It is very worrying, a lot of you have sent me text messages asking for my comments. I refrained from passing comments because we are a very sick nation. We are an informed people but we are very ignorant. So my reaction is that of pity. I confess all I have been doing is to pray, for Christians in particular, to follow the way the spirit direct them. You know I don’t speak prophetically, but I do my things prophetically. Whether we vote or we don’t vote, we know who is going to win this election. Therefore, my advice is this; the Christian leaders who are trying to convince Christians, what is their track record? We need to start thinking, those who have suddenly come up to say they are Christians and are asking Christians not to vote for Muslim-Muslim ticket, what is their track record? Since they have been out of government, what have they done for their communities back home? What have they done within the party they are affiliated with?…Whether you are a Christian or a Muslim, leadership demands intergrity, whatever you say, people should believe you. Leadership calls for honesty and humility. Leadership calls for compassion and sensibility. There is no humility, that is why our country is failing. How many of our leaders are made to be accountable?Look at what a senator from Nigeria is facing in this country (UK) today.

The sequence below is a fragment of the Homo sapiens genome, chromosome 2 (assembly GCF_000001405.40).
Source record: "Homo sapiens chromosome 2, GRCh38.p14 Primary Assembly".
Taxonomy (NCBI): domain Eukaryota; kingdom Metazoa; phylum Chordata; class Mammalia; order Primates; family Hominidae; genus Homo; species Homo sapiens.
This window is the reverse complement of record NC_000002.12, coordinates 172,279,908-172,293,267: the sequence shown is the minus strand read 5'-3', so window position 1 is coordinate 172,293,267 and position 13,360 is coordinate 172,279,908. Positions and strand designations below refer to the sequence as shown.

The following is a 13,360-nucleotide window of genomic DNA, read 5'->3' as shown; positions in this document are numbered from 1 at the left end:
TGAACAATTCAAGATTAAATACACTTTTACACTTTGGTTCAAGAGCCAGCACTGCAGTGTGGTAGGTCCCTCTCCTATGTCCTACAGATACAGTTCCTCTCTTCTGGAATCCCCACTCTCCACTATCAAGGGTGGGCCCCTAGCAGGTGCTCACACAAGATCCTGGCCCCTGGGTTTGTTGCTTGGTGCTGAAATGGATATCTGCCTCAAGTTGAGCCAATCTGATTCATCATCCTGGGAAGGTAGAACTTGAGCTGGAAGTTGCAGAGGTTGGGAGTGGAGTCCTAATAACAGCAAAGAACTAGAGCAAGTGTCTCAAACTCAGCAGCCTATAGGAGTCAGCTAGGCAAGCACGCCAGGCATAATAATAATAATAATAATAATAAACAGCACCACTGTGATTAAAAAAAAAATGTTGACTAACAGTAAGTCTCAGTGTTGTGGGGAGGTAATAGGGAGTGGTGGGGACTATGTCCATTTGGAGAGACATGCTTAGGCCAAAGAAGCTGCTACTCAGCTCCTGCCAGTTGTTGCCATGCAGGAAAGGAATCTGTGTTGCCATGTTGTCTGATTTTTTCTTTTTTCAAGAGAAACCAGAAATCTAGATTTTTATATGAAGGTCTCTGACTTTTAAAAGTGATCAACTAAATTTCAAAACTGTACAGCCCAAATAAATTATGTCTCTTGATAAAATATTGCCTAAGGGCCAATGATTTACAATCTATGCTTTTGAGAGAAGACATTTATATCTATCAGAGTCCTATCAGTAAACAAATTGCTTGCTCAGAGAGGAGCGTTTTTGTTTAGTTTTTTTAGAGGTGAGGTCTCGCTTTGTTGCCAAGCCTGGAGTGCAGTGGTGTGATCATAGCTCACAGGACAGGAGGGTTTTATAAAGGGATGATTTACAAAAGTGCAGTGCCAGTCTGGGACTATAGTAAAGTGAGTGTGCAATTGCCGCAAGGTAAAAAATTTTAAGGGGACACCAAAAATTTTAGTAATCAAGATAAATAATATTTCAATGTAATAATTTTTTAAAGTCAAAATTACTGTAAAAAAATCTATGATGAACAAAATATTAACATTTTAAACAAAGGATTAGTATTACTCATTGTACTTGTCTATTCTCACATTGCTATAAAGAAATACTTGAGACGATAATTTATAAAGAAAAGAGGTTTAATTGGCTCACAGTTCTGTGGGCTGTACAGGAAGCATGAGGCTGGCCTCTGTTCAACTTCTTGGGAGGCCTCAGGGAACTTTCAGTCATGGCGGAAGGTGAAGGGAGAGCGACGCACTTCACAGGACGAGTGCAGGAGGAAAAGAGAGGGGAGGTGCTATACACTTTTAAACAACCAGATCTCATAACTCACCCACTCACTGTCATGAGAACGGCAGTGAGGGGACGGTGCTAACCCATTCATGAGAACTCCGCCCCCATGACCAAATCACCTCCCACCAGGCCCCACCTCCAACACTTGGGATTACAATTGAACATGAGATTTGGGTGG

The boy, even in Nigeria, he is nothing. In the UK, he is somebody. His life is as important as the life of the senator. That is what leadership is all about. Let’s move away from religion and tribal sentiments. If I had the opportunity of meeting Tinubu, Atiku and Obi, I will ask them serious questions. I don’t care whether you are a Muslim or a Christian.Bottom line –  Nigeria does not need a Christian President  or a Christian Vice President. Nigeria does not need a Muslim President or Vice President, Nigeria needs a President who has the fear of God, who will take the values of that religion to governance. Let us move away from sentiments. What is important is leadership quality.